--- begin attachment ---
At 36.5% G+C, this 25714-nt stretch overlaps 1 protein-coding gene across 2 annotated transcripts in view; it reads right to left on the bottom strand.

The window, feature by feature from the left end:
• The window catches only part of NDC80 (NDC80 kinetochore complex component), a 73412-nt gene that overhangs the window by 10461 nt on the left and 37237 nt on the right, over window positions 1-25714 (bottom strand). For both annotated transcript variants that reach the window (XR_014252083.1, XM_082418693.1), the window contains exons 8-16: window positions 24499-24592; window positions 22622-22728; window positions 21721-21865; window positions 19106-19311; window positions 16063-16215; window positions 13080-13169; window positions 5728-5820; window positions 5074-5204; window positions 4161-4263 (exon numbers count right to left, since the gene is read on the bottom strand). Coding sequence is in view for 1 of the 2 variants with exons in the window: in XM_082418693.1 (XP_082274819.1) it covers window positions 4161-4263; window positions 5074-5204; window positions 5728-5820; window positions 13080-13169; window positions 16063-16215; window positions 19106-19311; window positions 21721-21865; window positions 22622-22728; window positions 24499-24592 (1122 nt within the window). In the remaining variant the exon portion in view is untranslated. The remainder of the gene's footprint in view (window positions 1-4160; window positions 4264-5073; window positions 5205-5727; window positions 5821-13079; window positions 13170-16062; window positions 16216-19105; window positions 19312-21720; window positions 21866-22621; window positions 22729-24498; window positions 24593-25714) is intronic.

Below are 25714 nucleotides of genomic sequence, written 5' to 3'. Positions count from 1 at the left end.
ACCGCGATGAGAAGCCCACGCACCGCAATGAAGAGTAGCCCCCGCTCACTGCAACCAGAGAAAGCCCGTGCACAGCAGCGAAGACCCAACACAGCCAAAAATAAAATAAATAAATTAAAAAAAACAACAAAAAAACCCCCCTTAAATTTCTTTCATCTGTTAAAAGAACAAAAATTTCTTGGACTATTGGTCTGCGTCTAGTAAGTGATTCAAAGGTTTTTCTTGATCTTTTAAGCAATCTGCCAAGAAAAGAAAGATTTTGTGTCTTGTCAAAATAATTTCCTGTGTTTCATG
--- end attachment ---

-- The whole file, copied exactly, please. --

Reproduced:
At 36.5% G+C, this 25714-nt stretch overlaps 1 protein-coding gene across 2 annotated transcripts in view; it reads right to left on the bottom strand.

The window, feature by feature from the left end:
• The window catches only part of NDC80 (NDC80 kinetochore complex component), a 73412-nt gene that overhangs the window by 10461 nt on the left and 37237 nt on the right, over window positions 1-25714 (bottom strand). For both annotated transcript variants that reach the window (XR_014252083.1, XM_082418693.1), the window contains exons 8-16: window positions 24499-24592; window positions 22622-22728; window positions 21721-21865; window positions 19106-19311; window positions 16063-16215; window positions 13080-13169; window positions 5728-5820; window positions 5074-5204; window positions 4161-4263 (exon numbers count right to left, since the gene is read on the bottom strand). Coding sequence is in view for 1 of the 2 variants with exons in the window: in XM_082418693.1 (XP_082274819.1) it covers window positions 4161-4263; window positions 5074-5204; window positions 5728-5820; window positions 13080-13169; window positions 16063-16215; window positions 19106-19311; window positions 21721-21865; window positions 22622-22728; window positions 24499-24592 (1122 nt within the window). In the remaining variant the exon portion in view is untranslated. The remainder of the gene's footprint in view (window positions 1-4160; window positions 4264-5073; window positions 5205-5727; window positions 5821-13079; window positions 13170-16062; window positions 16216-19105; window positions 19312-21720; window positions 21866-22621; window positions 22729-24498; window positions 24593-25714) is intronic.

Below are 25714 nucleotides of genomic sequence, written 5' to 3'. Positions count from 1 at the left end.
ACCGCGATGAGAAGCCCACGCACCGCAATGAAGAGTAGCCCCCGCTCACTGCAACCAGAGAAAGCCCGTGCACAGCAGCGAAGACCCAACACAGCCAAAAATAAAATAAATAAATTAAAAAAAACAACAAAAAAACCCCCCTTAAATTTCTTTCATCTGTTAAAAGAACAAAAATTTCTTGGACTATTGGTCTGCGTCTAGTAAGTGATTCAAAGGTTTTTCTTGATCTTTTAAGCAATCTGCCAAGAAAAGAAAGATTTTGTGTCTTGTCAAAATAATTTCCTGTGTTTCATG